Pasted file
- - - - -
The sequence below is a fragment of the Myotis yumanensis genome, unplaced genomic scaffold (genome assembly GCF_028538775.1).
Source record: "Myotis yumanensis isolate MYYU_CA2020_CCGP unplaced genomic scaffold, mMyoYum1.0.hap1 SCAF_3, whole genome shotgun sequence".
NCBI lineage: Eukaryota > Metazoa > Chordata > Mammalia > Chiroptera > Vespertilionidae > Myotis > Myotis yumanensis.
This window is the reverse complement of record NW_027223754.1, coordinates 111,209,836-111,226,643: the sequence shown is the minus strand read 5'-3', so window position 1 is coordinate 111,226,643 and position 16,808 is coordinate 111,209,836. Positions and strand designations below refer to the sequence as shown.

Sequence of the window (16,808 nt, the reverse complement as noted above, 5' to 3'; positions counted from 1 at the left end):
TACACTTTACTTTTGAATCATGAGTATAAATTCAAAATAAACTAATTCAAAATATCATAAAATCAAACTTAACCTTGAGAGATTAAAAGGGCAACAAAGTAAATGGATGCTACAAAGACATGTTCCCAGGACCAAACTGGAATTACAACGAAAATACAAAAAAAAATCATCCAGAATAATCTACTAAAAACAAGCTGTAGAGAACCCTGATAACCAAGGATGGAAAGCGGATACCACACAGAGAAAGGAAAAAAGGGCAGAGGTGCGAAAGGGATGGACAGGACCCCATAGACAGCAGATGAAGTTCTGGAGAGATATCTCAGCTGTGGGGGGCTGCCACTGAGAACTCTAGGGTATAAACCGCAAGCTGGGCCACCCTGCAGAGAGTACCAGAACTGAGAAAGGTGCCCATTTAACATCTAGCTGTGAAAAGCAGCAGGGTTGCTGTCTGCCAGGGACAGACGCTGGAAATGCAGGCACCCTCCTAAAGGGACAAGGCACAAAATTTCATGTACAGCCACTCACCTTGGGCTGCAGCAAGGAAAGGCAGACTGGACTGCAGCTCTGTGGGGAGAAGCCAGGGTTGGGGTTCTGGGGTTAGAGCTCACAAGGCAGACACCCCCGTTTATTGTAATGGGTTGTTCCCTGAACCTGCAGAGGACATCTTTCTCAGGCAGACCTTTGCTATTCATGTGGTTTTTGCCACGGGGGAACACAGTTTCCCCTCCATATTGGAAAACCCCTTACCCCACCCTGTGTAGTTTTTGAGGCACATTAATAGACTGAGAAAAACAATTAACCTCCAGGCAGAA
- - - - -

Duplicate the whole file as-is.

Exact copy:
The sequence below is a fragment of the Myotis yumanensis genome, unplaced genomic scaffold (genome assembly GCF_028538775.1).
Source record: "Myotis yumanensis isolate MYYU_CA2020_CCGP unplaced genomic scaffold, mMyoYum1.0.hap1 SCAF_3, whole genome shotgun sequence".
NCBI lineage: Eukaryota > Metazoa > Chordata > Mammalia > Chiroptera > Vespertilionidae > Myotis > Myotis yumanensis.
This window is the reverse complement of record NW_027223754.1, coordinates 111,209,836-111,226,643: the sequence shown is the minus strand read 5'-3', so window position 1 is coordinate 111,226,643 and position 16,808 is coordinate 111,209,836. Positions and strand designations below refer to the sequence as shown.

Sequence of the window (16,808 nt, the reverse complement as noted above, 5' to 3'; positions counted from 1 at the left end):
TACACTTTACTTTTGAATCATGAGTATAAATTCAAAATAAACTAATTCAAAATATCATAAAATCAAACTTAACCTTGAGAGATTAAAAGGGCAACAAAGTAAATGGATGCTACAAAGACATGTTCCCAGGACCAAACTGGAATTACAACGAAAATACAAAAAAAAATCATCCAGAATAATCTACTAAAAACAAGCTGTAGAGAACCCTGATAACCAAGGATGGAAAGCGGATACCACACAGAGAAAGGAAAAAAGGGCAGAGGTGCGAAAGGGATGGACAGGACCCCATAGACAGCAGATGAAGTTCTGGAGAGATATCTCAGCTGTGGGGGGCTGCCACTGAGAACTCTAGGGTATAAACCGCAAGCTGGGCCACCCTGCAGAGAGTACCAGAACTGAGAAAGGTGCCCATTTAACATCTAGCTGTGAAAAGCAGCAGGGTTGCTGTCTGCCAGGGACAGACGCTGGAAATGCAGGCACCCTCCTAAAGGGACAAGGCACAAAATTTCATGTACAGCCACTCACCTTGGGCTGCAGCAAGGAAAGGCAGACTGGACTGCAGCTCTGTGGGGAGAAGCCAGGGTTGGGGTTCTGGGGTTAGAGCTCACAAGGCAGACACCCCCGTTTATTGTAATGGGTTGTTCCCTGAACCTGCAGAGGACATCTTTCTCAGGCAGACCTTTGCTATTCATGTGGTTTTTGCCACGGGGGAACACAGTTTCCCCTCCATATTGGAAAACCCCTTACCCCACCCTGTGTAGTTTTTGAGGCACATTAATAGACTGAGAAAAACAATTAACCTCCAGGCAGAA